Jason Evans jasone at canonware.com
Tue Aug 5 16:10:59 PDT 2014

On Aug 5, 2014, at 10:35 AM, gholley at CeBiTec.Uni-Bielefeld.DE wrote:
> I’m currently working on a data structure allowing the storage of a
> dynamic set of short DNA sequences plus annotations.
> Here are few details : the data structure is written in C, tests are
> currently run on Ubuntu 14.04 64 bits, everything is single threaded and
> Valgrind indicates that the program which manipulates the data structure
> has no memory leaks.
> I’ve started to use Jemalloc in an attempt to reduce the fragmentation of
> the memory (by using one arena, disabling the thread caching system and
> using a high ratio of dirty pages). On small data sets (30 millions
> insertions), results are very good in comparison of Glibc: about 150MB
> less by using tuned Jemalloc.
> Now, I’ve started tests with much bigger data sets (3 to 10 billions
> insertions) and I realized that Jemalloc is using more memory than Glibc.
> I have generated a data set of 200 millions entries which I tried to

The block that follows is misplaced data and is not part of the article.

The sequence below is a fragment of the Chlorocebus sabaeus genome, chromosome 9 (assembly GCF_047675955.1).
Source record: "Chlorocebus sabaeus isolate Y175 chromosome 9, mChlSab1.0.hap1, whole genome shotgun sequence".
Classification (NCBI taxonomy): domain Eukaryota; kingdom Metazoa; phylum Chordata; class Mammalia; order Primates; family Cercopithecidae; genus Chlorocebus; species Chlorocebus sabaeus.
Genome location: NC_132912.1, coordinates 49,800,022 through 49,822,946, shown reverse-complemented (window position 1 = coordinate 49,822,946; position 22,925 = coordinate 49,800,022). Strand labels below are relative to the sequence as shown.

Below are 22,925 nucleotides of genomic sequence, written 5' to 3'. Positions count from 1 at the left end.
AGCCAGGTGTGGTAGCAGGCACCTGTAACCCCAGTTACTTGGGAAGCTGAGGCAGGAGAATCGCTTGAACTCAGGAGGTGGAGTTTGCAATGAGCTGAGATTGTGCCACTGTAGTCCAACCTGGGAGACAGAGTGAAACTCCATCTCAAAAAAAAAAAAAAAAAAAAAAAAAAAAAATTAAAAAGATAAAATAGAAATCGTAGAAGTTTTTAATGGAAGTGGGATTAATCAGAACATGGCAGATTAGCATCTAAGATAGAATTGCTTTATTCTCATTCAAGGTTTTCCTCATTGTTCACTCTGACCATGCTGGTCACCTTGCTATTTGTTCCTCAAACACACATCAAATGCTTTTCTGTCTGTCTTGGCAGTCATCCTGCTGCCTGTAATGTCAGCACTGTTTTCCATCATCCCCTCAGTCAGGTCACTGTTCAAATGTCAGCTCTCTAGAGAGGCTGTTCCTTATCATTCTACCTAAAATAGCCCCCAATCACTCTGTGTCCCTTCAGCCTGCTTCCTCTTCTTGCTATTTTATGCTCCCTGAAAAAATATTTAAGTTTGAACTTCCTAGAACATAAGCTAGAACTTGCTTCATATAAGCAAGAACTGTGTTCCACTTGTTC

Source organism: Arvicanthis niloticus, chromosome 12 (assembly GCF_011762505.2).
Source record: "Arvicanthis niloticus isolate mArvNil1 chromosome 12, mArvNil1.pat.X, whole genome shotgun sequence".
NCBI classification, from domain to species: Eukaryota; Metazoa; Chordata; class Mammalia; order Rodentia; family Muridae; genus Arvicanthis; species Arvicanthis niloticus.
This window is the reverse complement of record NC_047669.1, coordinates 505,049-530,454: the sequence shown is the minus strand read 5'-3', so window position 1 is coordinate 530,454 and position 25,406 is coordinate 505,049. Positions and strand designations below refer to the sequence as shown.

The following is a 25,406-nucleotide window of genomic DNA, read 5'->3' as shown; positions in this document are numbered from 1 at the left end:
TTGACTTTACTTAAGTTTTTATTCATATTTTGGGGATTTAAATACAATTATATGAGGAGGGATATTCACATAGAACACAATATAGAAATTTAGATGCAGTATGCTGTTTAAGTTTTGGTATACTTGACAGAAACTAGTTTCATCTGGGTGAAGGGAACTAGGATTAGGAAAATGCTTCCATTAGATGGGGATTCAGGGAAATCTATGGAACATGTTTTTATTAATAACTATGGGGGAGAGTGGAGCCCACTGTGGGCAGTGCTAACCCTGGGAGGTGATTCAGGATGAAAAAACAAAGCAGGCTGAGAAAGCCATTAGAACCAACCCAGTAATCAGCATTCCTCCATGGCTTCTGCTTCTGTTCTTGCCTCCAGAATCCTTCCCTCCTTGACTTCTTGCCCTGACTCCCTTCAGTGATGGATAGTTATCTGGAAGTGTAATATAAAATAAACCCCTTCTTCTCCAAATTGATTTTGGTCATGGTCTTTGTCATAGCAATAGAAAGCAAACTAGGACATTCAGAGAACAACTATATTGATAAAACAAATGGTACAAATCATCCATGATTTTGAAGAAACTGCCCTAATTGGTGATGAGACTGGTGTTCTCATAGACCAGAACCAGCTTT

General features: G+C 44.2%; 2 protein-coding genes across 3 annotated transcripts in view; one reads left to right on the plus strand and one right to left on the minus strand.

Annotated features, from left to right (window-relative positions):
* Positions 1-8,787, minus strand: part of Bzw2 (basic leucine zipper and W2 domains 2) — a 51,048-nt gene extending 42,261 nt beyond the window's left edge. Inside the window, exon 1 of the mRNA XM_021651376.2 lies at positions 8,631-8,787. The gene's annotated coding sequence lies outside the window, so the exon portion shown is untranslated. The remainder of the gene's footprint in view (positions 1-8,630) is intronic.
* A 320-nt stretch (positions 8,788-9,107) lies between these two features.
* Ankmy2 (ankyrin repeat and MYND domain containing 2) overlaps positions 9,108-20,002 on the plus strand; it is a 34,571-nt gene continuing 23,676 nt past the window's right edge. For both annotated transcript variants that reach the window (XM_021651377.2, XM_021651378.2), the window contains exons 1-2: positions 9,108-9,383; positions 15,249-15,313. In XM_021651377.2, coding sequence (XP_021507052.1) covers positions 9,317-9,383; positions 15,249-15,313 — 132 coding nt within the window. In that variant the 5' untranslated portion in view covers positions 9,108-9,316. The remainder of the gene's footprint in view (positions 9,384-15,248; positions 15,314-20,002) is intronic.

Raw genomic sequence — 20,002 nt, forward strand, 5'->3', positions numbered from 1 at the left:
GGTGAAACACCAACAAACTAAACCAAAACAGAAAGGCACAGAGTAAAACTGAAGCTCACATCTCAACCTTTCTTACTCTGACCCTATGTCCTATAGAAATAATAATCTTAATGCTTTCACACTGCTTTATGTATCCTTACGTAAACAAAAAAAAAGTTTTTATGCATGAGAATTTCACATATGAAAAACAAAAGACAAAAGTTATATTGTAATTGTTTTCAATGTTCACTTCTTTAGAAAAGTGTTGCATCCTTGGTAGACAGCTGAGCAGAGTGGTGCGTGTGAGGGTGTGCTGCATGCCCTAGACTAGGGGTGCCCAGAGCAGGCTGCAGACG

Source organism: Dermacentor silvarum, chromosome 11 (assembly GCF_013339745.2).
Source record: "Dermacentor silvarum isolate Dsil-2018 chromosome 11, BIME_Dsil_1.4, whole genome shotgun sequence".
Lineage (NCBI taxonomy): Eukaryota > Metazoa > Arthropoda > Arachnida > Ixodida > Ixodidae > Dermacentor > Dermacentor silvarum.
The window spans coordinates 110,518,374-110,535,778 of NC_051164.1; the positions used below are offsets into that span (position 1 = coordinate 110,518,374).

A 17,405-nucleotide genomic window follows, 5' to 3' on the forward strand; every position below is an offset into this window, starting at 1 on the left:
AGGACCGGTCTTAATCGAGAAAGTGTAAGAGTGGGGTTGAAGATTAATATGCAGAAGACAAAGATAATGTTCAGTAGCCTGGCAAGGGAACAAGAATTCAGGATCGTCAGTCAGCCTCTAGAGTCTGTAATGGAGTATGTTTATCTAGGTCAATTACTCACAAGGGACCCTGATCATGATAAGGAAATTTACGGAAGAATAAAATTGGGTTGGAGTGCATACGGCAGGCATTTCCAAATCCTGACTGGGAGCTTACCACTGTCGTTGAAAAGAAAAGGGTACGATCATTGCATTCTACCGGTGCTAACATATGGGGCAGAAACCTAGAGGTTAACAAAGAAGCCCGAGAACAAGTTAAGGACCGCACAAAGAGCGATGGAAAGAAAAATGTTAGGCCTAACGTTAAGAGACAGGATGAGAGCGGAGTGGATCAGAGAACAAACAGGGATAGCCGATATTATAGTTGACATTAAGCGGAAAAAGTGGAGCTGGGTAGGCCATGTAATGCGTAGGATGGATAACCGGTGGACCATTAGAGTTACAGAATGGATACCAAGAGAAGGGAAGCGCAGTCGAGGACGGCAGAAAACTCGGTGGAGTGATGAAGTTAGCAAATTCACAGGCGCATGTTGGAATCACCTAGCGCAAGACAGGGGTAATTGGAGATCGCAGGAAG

> insert in the data structure and when the memory used reached 1GB, I
> stopped the program and reported the number of entries inserted.
> When using Jemalloc, doesn’t matter the tuning parameters (1 or 4 arenas,
> tcache activated or not, lg_dirty = 3 or 8 or 16, lg_chunk = 14 or 22 or
> 30), the number of entries inserted varies between 120 millions to 172
> millions. Or by using the standard Glibc, I’m able to insert 187 millions
> of entries.
> And on billions of entries, Glibc (I don’t have precise numbers
> unfortunately) uses few Gigabytes less than Jemalloc.
> So I would like to know if there is an explanation for this and if I can
> do something to make Jemalloc at least as efficient as Glibc is on my
> tests ? Maybe I’m not using Jemalloc correctly ?

There are a few possible issues, mainly related to fragmentation, but I can't make many specific guesses because I don't know what the allocation/deallocation patterns are in your application.  It sounds like your application just does a bunch of allocation, with very little interspersed deallocation, in which case I'm surprised by your results unless you happen to be allocating lots of objects that are barely larger than the nearest size class boundaries (e.g. 17 bytes).  Have you taken a close look at the output of malloc_stats_print()?


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